Sunday, April 22, 2007
Appalling news roundup for Sunday
• Erroneous convictions are terribly unjust, and everything possible should be done to eliminate them. An analysis of 197 wrongful convictions found that the error in 75% of the cases was due to false eyewitness identification. Vesna Jaksic surveys some of the changes in conducting a lineup that are under consideration in several states.
• Amnesty International says that Iraq has moved up to 4th place in the international death penalty competition and now trails only China, Iran and Pakistan. I don't know why they waste money on hangings when they could just force the culprits into the streets for the same lethal effect.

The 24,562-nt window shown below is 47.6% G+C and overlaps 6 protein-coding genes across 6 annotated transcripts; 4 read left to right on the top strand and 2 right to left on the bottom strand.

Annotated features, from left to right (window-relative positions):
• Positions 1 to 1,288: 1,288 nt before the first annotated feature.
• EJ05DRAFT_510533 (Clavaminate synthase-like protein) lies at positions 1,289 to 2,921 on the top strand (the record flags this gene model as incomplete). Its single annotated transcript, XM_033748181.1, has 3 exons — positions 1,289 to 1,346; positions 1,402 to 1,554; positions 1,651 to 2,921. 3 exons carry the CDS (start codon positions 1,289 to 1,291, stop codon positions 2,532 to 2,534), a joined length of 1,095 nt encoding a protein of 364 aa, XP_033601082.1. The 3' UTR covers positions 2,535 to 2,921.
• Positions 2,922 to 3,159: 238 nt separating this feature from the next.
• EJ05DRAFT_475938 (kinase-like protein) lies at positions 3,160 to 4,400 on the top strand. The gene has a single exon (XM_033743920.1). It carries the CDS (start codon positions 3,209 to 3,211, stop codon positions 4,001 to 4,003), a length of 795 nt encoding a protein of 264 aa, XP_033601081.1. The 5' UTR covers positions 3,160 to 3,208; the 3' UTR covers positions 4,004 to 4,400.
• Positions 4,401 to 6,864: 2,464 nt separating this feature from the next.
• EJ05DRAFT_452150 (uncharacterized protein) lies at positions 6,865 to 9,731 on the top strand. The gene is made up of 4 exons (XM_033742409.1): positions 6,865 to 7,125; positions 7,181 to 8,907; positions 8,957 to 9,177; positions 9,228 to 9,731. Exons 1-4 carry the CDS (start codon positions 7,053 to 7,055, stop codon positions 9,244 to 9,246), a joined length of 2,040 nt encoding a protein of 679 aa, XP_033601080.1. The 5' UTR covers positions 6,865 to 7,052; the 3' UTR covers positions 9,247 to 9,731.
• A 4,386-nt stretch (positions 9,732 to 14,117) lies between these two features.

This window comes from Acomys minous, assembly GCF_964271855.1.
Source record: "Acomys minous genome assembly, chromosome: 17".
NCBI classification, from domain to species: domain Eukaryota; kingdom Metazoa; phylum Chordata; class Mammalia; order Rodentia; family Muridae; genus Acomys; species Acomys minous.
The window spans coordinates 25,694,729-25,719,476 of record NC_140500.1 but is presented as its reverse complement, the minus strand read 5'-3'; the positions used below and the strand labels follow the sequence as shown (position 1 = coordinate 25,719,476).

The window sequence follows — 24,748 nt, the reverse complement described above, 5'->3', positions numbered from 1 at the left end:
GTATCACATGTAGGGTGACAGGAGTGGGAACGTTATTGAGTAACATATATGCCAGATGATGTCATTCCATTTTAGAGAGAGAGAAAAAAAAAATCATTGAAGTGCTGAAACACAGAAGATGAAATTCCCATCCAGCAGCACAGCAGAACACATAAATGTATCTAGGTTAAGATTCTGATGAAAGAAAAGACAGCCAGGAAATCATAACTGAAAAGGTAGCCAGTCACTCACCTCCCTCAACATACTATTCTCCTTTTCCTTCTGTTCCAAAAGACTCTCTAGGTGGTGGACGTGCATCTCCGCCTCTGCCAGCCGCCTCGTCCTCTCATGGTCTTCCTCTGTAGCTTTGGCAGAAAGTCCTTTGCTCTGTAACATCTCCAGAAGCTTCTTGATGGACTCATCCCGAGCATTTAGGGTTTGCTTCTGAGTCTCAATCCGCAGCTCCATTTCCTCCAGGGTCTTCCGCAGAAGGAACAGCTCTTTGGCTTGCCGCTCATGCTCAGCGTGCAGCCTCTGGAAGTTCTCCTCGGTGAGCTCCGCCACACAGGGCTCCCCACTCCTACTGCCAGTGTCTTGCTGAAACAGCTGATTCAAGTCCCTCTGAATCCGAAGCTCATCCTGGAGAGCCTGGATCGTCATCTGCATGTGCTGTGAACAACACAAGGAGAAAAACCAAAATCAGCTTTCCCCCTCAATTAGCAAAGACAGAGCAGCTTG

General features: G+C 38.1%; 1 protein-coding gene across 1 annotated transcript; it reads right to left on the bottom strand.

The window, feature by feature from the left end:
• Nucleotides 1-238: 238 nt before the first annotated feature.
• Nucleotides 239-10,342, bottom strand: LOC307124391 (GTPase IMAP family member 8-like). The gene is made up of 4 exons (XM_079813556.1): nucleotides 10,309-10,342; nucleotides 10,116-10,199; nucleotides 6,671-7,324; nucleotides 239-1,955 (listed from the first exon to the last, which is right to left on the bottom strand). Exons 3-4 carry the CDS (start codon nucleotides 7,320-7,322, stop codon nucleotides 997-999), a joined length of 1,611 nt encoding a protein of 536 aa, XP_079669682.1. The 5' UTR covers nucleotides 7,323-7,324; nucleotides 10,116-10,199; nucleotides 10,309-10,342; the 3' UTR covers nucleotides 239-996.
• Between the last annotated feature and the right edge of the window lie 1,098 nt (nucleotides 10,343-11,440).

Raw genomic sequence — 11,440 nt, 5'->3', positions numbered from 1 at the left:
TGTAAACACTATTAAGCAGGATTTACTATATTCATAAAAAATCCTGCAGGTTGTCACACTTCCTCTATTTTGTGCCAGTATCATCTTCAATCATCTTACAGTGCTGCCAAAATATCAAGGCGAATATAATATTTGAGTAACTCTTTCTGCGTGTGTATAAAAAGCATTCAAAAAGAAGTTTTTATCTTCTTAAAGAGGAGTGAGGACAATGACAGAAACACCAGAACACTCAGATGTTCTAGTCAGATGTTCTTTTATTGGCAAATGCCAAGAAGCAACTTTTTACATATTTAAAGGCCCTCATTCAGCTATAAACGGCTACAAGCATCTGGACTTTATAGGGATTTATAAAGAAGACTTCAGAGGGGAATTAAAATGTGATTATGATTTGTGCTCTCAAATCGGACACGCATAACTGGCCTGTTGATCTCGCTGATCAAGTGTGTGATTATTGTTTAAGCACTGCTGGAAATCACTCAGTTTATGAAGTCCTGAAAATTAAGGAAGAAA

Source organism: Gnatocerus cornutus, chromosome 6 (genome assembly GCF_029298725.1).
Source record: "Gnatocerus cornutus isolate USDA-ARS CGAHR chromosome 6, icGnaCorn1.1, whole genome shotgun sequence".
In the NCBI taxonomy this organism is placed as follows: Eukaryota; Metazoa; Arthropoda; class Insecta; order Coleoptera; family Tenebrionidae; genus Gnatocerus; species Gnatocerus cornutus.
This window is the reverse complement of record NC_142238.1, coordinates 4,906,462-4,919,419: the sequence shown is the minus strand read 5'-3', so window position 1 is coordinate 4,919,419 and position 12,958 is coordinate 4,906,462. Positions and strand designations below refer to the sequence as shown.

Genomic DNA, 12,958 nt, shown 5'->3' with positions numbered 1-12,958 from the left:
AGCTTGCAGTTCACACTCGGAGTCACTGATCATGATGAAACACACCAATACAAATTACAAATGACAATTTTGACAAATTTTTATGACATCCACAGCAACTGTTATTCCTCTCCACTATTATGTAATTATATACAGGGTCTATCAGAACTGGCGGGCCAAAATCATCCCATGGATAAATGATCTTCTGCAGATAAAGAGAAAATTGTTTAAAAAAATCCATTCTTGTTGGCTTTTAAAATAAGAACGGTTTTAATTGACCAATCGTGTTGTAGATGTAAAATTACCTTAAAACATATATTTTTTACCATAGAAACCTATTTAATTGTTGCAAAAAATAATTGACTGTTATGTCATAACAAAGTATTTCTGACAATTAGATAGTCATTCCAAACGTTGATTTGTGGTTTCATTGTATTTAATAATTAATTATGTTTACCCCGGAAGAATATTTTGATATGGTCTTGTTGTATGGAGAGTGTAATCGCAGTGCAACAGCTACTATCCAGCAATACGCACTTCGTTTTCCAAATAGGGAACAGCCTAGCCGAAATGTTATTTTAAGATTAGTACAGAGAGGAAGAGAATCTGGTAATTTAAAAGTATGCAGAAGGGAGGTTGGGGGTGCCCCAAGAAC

• James Morrison of the Washington Times suggests that the Democrats are about to "lose" Turkey. How? By recognizing the Armenian genocide. But "Onur Oymen, a former top Foreign Ministry official..., noted that favorable attitudes ... toward the United States have plummeted to single digits since the start of the Iraq war in 2003."
• "The United Nations will not include Iraqi civilian casualty figures in its next human rights report, a spokesman said yesterday, omitting what many had viewed as a rare, reliable indicator of suffering in Iraq." Official figures from the Iraqi Health Ministry—one component of the UN estimate—have not been received.
• What a relief! We may not be able to do anything about poverty, but at least ignorance is spreading, so maybe nobody will notice. The Economist surveys anti-Darwinian efforts as they travel from the U.S. to Istanbul, to Moscow and to the Vatican.